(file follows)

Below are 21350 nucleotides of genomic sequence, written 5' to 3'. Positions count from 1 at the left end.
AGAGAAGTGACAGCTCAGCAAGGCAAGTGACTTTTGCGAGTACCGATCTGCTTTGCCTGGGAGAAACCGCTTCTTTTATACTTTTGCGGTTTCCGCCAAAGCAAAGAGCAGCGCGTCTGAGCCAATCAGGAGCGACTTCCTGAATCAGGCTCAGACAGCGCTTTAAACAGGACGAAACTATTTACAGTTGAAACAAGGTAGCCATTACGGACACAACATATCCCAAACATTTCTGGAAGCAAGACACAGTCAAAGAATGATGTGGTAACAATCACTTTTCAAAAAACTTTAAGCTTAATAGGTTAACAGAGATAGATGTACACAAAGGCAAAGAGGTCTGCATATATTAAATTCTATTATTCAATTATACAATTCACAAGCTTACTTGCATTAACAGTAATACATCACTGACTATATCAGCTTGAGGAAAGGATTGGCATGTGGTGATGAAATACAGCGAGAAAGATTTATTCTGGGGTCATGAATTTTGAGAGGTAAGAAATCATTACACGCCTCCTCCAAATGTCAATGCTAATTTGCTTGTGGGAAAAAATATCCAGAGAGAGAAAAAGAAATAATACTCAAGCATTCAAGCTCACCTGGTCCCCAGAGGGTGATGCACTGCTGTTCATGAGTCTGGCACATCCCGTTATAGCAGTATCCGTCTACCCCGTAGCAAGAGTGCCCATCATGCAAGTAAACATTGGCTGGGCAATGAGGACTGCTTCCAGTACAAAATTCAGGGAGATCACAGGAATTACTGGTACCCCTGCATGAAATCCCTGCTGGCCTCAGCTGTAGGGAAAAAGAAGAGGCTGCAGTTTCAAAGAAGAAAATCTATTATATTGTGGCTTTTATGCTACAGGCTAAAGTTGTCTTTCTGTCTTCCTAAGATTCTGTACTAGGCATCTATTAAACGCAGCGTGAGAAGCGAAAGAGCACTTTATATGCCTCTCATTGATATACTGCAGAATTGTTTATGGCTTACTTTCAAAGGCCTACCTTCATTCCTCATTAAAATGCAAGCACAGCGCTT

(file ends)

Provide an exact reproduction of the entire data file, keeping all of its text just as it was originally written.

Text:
Below are 21350 nucleotides of genomic sequence, written 5' to 3'. Positions count from 1 at the left end.
AGAGAAGTGACAGCTCAGCAAGGCAAGTGACTTTTGCGAGTACCGATCTGCTTTGCCTGGGAGAAACCGCTTCTTTTATACTTTTGCGGTTTCCGCCAAAGCAAAGAGCAGCGCGTCTGAGCCAATCAGGAGCGACTTCCTGAATCAGGCTCAGACAGCGCTTTAAACAGGACGAAACTATTTACAGTTGAAACAAGGTAGCCATTACGGACACAACATATCCCAAACATTTCTGGAAGCAAGACACAGTCAAAGAATGATGTGGTAACAATCACTTTTCAAAAAACTTTAAGCTTAATAGGTTAACAGAGATAGATGTACACAAAGGCAAAGAGGTCTGCATATATTAAATTCTATTATTCAATTATACAATTCACAAGCTTACTTGCATTAACAGTAATACATCACTGACTATATCAGCTTGAGGAAAGGATTGGCATGTGGTGATGAAATACAGCGAGAAAGATTTATTCTGGGGTCATGAATTTTGAGAGGTAAGAAATCATTACACGCCTCCTCCAAATGTCAATGCTAATTTGCTTGTGGGAAAAAATATCCAGAGAGAGAAAAAGAAATAATACTCAAGCATTCAAGCTCACCTGGTCCCCAGAGGGTGATGCACTGCTGTTCATGAGTCTGGCACATCCCGTTATAGCAGTATCCGTCTACCCCGTAGCAAGAGTGCCCATCATGCAAGTAAACATTGGCTGGGCAATGAGGACTGCTTCCAGTACAAAATTCAGGGAGATCACAGGAATTACTGGTACCCCTGCATGAAATCCCTGCTGGCCTCAGCTGTAGGGAAAAAGAAGAGGCTGCAGTTTCAAAGAAGAAAATCTATTATATTGTGGCTTTTATGCTACAGGCTAAAGTTGTCTTTCTGTCTTCCTAAGATTCTGTACTAGGCATCTATTAAACGCAGCGTGAGAAGCGAAAGAGCACTTTATATGCCTCTCATTGATATACTGCAGAATTGTTTATGGCTTACTTTCAAAGGCCTACCTTCATTCCTCATTAAAATGCAAGCACAGCGCTT